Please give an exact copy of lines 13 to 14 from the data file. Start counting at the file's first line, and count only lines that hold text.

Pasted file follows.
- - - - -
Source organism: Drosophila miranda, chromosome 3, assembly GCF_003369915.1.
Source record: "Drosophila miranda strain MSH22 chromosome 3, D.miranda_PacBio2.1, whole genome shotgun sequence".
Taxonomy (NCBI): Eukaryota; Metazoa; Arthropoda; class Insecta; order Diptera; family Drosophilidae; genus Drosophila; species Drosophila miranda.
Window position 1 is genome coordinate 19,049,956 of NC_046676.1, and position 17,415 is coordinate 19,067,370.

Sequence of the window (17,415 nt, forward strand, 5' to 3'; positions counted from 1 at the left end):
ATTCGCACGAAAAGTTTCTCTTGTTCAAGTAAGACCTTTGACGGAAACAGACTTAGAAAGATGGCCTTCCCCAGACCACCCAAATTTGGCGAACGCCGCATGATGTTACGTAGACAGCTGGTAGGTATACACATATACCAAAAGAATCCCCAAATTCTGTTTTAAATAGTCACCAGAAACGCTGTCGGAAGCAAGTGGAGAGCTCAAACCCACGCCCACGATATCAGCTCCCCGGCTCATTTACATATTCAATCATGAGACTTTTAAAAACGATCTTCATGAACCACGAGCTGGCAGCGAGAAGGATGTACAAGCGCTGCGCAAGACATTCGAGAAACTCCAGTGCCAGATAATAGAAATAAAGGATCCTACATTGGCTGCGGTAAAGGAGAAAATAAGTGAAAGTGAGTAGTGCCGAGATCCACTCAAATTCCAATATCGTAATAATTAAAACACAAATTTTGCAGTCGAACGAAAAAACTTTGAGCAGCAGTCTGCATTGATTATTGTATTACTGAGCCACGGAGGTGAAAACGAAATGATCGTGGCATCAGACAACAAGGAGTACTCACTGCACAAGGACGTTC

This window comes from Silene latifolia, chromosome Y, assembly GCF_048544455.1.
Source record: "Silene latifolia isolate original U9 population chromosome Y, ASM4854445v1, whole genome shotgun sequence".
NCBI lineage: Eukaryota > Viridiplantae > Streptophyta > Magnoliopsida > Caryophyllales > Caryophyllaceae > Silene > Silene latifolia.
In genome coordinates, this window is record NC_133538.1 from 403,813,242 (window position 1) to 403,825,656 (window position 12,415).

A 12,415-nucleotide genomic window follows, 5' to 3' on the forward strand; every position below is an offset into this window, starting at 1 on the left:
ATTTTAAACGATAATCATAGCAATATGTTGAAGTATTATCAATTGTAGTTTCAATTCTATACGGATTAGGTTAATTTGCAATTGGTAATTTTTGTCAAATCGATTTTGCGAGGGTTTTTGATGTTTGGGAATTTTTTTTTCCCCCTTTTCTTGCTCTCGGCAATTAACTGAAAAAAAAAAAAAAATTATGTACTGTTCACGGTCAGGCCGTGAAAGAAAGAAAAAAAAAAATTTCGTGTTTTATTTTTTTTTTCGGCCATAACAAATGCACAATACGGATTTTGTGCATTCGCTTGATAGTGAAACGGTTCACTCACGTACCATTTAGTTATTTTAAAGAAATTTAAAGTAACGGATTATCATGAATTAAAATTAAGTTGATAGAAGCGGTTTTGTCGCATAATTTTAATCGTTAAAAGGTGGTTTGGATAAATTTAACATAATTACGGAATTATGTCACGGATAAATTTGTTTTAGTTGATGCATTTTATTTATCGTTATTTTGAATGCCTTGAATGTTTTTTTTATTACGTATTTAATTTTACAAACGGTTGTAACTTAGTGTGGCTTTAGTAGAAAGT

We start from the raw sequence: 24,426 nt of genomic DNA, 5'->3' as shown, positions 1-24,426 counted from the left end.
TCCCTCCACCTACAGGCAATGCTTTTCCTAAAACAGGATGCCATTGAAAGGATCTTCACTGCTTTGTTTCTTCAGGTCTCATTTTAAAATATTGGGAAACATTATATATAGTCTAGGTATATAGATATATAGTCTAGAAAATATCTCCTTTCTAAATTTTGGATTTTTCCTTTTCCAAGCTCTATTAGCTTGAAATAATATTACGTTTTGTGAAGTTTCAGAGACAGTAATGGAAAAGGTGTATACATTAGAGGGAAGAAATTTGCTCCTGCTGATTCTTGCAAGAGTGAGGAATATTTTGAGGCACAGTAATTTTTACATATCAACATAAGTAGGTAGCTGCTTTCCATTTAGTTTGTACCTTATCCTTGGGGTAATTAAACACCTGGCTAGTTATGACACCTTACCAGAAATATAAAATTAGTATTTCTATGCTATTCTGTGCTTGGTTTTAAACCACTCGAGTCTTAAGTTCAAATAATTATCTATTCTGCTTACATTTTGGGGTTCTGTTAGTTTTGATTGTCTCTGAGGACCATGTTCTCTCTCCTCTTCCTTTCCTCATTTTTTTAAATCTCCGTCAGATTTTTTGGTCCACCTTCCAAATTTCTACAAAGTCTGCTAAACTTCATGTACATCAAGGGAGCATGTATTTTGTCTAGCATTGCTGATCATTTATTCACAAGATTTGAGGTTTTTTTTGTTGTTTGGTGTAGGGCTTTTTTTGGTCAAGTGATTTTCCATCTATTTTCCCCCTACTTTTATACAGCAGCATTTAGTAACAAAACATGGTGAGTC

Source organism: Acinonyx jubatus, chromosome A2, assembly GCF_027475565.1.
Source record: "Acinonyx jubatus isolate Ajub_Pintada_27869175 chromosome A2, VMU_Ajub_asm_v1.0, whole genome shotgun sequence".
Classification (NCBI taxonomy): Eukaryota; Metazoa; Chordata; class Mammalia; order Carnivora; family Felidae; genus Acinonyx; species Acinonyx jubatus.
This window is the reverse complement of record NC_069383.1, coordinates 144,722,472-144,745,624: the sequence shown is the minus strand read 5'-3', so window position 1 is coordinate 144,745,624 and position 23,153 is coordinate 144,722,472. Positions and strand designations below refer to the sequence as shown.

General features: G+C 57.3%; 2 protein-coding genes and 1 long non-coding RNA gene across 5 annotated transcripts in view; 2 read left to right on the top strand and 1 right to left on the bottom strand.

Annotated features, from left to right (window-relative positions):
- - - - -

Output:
We start from the raw sequence: 24,426 nt of genomic DNA, 5'->3' as shown, positions 1-24,426 counted from the left end.
TCCCTCCACCTACAGGCAATGCTTTTCCTAAAACAGGATGCCATTGAAAGGATCTTCACTGCTTTGTTTCTTCAGGTCTCATTTTAAAATATTGGGAAACATTATATATAGTCTAGGTATATAGATATATAGTCTAGAAAATATCTCCTTTCTAAATTTTGGATTTTTCCTTTTCCAAGCTCTATTAGCTTGAAATAATATTACGTTTTGTGAAGTTTCAGAGACAGTAATGGAAAAGGTGTATACATTAGAGGGAAGAAATTTGCTCCTGCTGATTCTTGCAAGAGTGAGGAATATTTTGAGGCACAGTAATTTTTACATATCAACATAAGTAGGTAGCTGCTTTCCATTTAGTTTGTACCTTATCCTTGGGGTAATTAAACACCTGGCTAGTTATGACACCTTACCAGAAATATAAAATTAGTATTTCTATGCTATTCTGTGCTTGGTTTTAAACCACTCGAGTCTTAAGTTCAAATAATTATCTATTCTGCTTACATTTTGGGGTTCTGTTAGTTTTGATTGTCTCTGAGGACCATGTTCTCTCTCCTCTTCCTTTCCTCATTTTTTTAAATCTCCGTCAGATTTTTTGGTCCACCTTCCAAATTTCTACAAAGTCTGCTAAACTTCATGTACATCAAGGGAGCATGTATTTTGTCTAGCATTGCTGATCATTTATTCACAAGATTTGAGGTTTTTTTTGTTGTTTGGTGTAGGGCTTTTTTTGGTCAAGTGATTTTCCATCTATTTTCCCCCTACTTTTATACAGCAGCATTTAGTAACAAAACATGGTGAGTC